I need to know about this Q&A

Tell us what’s happening:

Your code so far

const sum = (x, y, z) => {
const args = [x, y, z];
return args.reduce((a, b) => a + b, 0);
console.log(sum(1, 2, 3)); // 6

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User Agent is: Mozilla/5.0 (Windows NT 10.0; Win64; x64) AppleWebKit/537.36 (KHTML, like Gecko) Chrome/77.0.3865.120 Safari/537.36.

Challenge: Use the Rest Parameter with Function Parameters

Link to the challenge:

1 Like

well if you want to know more about it try the bellow link

also the example gives out a function

function howMany(...args) {

don’t u think using a function instead of

const sum = (x, y, z) => {

can help you out here?

I hate when FreecodeCamp introduces new functions without even explaining them… directly from the problem in questions

The rest parameter eliminates the need to check the args array and allows us to apply map() , filter() and reduce() on the parameters array.

Yet map(),filter() and reduce() have not been taught… how is someone expected to use these, if these are not even used in the example?


You don’t have to make any changes to this line in the starter code:

return args.reduce((a, b) => a + b, 0);

Knowledge of how to use reduce to sum up an array of numbers is not needed to solve the problem.


[Spoiler- Dont read on if you are still working on the problem]

@colinthornton Yes, I understand that - but if you look at the number of people who have asked questions a lot are getting caught up with the fact of a new function.

all we have to do is undeclare const args since its declared by the spread out ( method? ) …args - I took a minute to realize that reduce() is not needed… Im sure a lot of greenhorns see that and freak a bit, while Im sure a lot see it and dont flinch since they know what the quesiton is asking.

I guess it would have been easier if they just used something else for the return that we had worked on, as to not get ourselves worked up on something that was not needed.


Yes. It should be introduced clearly before.


I know it’s been a while since this was asked, but it’s worth pointing out (and it’s been my experience with previous lessons as well) that this is much easier than what it looks like.
Since it contains some concepts we haven’t seen previously (“reduce”), and the new rest parameter is only explained briefly (appreciate in a short lesson you can’t go too much into detail), it’s easy to get stuck.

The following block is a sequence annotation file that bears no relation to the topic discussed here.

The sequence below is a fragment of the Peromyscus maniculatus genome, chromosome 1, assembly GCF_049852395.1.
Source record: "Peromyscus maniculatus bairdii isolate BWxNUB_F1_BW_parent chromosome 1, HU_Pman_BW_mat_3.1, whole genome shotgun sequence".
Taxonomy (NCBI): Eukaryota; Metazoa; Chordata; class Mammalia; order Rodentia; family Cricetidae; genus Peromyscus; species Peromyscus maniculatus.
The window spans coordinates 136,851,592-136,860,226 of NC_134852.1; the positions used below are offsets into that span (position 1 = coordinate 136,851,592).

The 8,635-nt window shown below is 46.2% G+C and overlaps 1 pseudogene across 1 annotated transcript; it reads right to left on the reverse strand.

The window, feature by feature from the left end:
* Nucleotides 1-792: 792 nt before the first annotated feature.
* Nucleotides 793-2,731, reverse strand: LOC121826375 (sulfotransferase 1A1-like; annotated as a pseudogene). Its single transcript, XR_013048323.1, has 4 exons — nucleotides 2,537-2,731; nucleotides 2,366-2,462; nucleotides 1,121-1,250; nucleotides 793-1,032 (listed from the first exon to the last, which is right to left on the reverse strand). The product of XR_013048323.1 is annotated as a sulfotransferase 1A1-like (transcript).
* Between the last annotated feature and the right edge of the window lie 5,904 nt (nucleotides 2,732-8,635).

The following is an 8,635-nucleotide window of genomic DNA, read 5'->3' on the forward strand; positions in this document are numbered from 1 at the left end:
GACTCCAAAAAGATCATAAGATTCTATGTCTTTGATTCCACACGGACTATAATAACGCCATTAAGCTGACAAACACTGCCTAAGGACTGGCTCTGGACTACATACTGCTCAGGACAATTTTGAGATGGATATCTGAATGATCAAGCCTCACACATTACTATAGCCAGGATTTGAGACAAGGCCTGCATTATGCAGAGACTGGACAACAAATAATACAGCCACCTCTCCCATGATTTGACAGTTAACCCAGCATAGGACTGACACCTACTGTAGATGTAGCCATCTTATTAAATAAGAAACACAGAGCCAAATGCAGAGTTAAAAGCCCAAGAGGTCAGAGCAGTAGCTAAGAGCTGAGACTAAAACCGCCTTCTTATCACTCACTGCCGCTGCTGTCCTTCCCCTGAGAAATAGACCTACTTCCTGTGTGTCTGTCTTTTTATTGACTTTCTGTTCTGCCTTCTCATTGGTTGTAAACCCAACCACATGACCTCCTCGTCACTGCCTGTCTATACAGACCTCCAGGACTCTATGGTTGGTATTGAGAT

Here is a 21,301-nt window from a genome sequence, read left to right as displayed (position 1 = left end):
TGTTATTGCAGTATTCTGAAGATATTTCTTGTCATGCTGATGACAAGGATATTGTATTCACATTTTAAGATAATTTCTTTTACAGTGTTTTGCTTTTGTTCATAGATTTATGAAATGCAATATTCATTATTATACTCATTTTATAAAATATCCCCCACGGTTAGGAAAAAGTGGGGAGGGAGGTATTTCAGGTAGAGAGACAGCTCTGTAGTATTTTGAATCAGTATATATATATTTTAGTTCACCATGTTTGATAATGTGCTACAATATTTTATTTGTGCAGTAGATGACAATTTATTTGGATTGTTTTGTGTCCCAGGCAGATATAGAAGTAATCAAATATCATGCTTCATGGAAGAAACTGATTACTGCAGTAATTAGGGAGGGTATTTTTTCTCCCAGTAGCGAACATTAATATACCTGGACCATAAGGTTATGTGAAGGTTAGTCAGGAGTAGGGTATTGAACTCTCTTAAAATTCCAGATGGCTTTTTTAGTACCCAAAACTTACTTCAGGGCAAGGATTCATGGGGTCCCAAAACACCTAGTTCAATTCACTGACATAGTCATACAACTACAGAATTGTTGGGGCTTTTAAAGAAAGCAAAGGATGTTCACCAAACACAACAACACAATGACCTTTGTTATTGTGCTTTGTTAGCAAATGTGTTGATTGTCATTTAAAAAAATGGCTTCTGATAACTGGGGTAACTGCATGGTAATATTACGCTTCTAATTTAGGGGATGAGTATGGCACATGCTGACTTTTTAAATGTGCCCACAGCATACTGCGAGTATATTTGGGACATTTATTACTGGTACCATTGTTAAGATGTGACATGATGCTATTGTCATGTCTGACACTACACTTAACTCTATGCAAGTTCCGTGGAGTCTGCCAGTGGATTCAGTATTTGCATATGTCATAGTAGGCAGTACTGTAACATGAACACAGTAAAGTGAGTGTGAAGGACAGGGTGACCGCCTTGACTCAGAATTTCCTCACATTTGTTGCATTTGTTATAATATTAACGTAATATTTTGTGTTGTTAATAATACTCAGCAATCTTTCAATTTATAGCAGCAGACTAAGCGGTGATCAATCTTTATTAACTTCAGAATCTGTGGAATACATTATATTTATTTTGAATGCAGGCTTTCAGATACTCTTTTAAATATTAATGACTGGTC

I passed it by using:

const sum = (...args) => {

  return args.reduce((a, b) => a + b, 0);



You basically change the function argument to use the rest parameter ("…name") and delete the second line as you don’t need it at all. You don’t need to touch the “reduce” part. Use console.log to test it out.

Lastly, it’s always good practice to develop the habit of also looking things up on our own and figure them out - it’s a lot of what we’re going to do as developers anyway.


@jagcb @chrismdbb @thang.phamccie

I too was frustrated with not knowing what the .reduce method was doing…
I found this article helpful in understanding that


I quit trying to be practical. Here is my caveman solution:

const sum = (…args) => {
var summ = 0
for(let i = 0; i < args.length; i++){
summ = summ + args[i];
return summ ;

1 Like

Tossing my hat into the ring here. No explanation of the .reduce() method now has me looking up exactly what the .reduce() method does.

I understand we should be looking up things that we do not know, however, in order for a learner to logically understand what’s going on here, it seems like a mandatory pre-req to understand the .reduce() method.

The problem itself should alert the learner that this understanding is needed to follow the logic.

  • Edit - I still don’t understand this problem.

I am used to looking things up ALL THE TIME. Not such a great idea to introduce them in a lesson without even providing a reference link. I believe it was an oversight. I have more good things to say about FCCs JS course than the E6 course. It’s not as thorough as JS was.
If I need to look out for stuff over and over during a course that’s not good news. Another thing is to look up addtl stuff because I want to learn more about it. I agree with the majority. It is frustrating to run into these dead ends . My advice is to keep them to a min in the context of a course. If done so repeatedly it can end up undermining confidence and motivation.